What are Queens County Area Codes?
Located in Southeastern New York, Queens County is coterminous with Queens Borough. Queens Borough is the largest of the five boroughs in New York City.
Area codes or dialing codes are the series of three numbers at the beginning of North American phone numbers. They are controlled by the Federal Communications Commission (FCC) and are assigned by the North American Numbering Plan Administrator (NANPA). At the state level, the New York Department of Public Service (DPS) administers Queens County area codes.
There are five area codes serving the various neighborhoods of Queens County. They include:
Area Code 718
Area Code 347
Officially put in service in 1999, North American area code 347 serves Queens and other boroughs in New York City. It is an overlay of area code 718.
Area Code 516
Area Code 917
Area code 917 serves the neighborhoods of Queens as well as other boroughs in New York City.
Area Code 929
Created in 2011, area code 929 serves as an overlay of area codes 347, 718, and part of 917.
What are the Best Cell Phone Plans in Queens County?
Among Queens County residents, telephone service preferences have changed from traditional landlines to wireless telephony services. Recent statistics from a 2018 CDC Survey shows that approximately 39% of New Yorkers aged 18 years and above use wireless cell phones exclusively. Only about 6% used landlines only while approximately 23% of the adult population use both landlines and wireless phones.
Queens County enjoys excellent network coverage from the top four phone carriers. Verizon and T-Mobile offer 100% coverage along with AT&T. Sprint, the fourth carrier, has a network that covers 98% of the state.
VoIP (Voice over Internet Protocol) is a form of telephony service enjoying growing patronage among Queens County residents. Using a high-speed internet connection, VoIP is a more affordable communication alternative to landline and mobile phones, especially for long-distance calls. This option, available for both business and residential customers, is provided by several VoIP operators in Queens County.
What are Queens County phone scams?
Scams targeted at individuals through phone calls and other telephone services are rampant in Queens County. Phone scammers employ various tactics to steal money and personal information from unsuspecting residents. These unscrupulous individuals are known to use various technologies and tricks to conceal their identities in a bid to deceive their targets. They use phone spoofing tools and burner phones and claim to be representatives of known government agencies and private organizations.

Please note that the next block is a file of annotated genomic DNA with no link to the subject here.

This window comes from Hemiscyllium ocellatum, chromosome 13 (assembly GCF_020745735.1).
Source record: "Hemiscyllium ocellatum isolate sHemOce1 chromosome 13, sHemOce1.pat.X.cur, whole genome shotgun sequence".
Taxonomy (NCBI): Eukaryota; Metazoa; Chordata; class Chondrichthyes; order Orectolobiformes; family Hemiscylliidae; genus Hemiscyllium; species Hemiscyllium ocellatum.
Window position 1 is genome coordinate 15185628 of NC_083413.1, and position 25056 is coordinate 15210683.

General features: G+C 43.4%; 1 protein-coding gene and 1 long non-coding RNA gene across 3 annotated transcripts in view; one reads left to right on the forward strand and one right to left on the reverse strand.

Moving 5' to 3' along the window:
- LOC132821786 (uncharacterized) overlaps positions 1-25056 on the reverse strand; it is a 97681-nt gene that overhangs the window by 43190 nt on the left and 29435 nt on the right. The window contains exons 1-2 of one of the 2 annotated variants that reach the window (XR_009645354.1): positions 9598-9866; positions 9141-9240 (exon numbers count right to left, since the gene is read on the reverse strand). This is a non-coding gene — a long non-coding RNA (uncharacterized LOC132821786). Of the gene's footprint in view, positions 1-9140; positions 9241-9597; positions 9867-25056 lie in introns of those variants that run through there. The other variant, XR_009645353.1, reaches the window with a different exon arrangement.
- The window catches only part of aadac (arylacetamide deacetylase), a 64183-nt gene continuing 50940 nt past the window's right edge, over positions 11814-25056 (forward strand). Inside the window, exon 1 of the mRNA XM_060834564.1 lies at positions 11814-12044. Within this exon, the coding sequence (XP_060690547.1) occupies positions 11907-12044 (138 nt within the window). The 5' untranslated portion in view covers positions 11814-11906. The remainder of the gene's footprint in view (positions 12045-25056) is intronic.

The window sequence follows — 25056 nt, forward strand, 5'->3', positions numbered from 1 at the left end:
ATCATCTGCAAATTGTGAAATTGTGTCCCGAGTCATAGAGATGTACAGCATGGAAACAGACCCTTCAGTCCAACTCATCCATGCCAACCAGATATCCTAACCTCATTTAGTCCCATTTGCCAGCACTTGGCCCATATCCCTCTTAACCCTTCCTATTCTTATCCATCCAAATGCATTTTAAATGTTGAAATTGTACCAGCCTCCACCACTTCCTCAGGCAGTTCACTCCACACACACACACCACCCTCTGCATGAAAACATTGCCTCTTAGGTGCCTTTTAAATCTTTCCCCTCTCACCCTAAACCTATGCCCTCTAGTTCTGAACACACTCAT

Reverse phone services allow users to identify phone scammers and the suspicious numbers they use. The New York State Division of Consumer Protection (DCP) also helps fight phone scams by offering tips and scam alerts on how to recognize and avoid them. Victims of phone scammers should direct their complaints to the DCP by using its online complaint form or by dialling (518) 474-8583. Some of the most common phone scams in Queens County are explained below.
What are IRS Scams?
Prosperity or IRS scams are variants of tax scams where scammers pose as employees of the Internal Revenue Services. These scammers trick their targets into sending them money to pay for back taxes they owe. Fraudsters using running IRS scams usually use threats of arrests, tax lawsuits, and deportation to snare their victims. Some of these scammers spoof their caller IDs, steal IRS badge numbers, provide the last four digits of their victims’ social security numbers, mail official looking bills to victims, and know some other key information in order to look legit.
County locals are advised to avoid answering unknown calls from those claiming to be IRS officials. Running suspicious phone numbers through reverse phone search engines can answer the question “who called me?”. The IRS issued an advisory on how to spot and avoid tax scams. Residents can contact the IRS on 1 (800) 829-1040 to confirm that they are tax-delinquent or not. Report tax-related fraud and identity thefts to the New York Department of Taxation and Finance. Also, file a complaint with the Treasury Inspector General for Tax Administration (TIGTA) or with the FTC Complaint Assistant.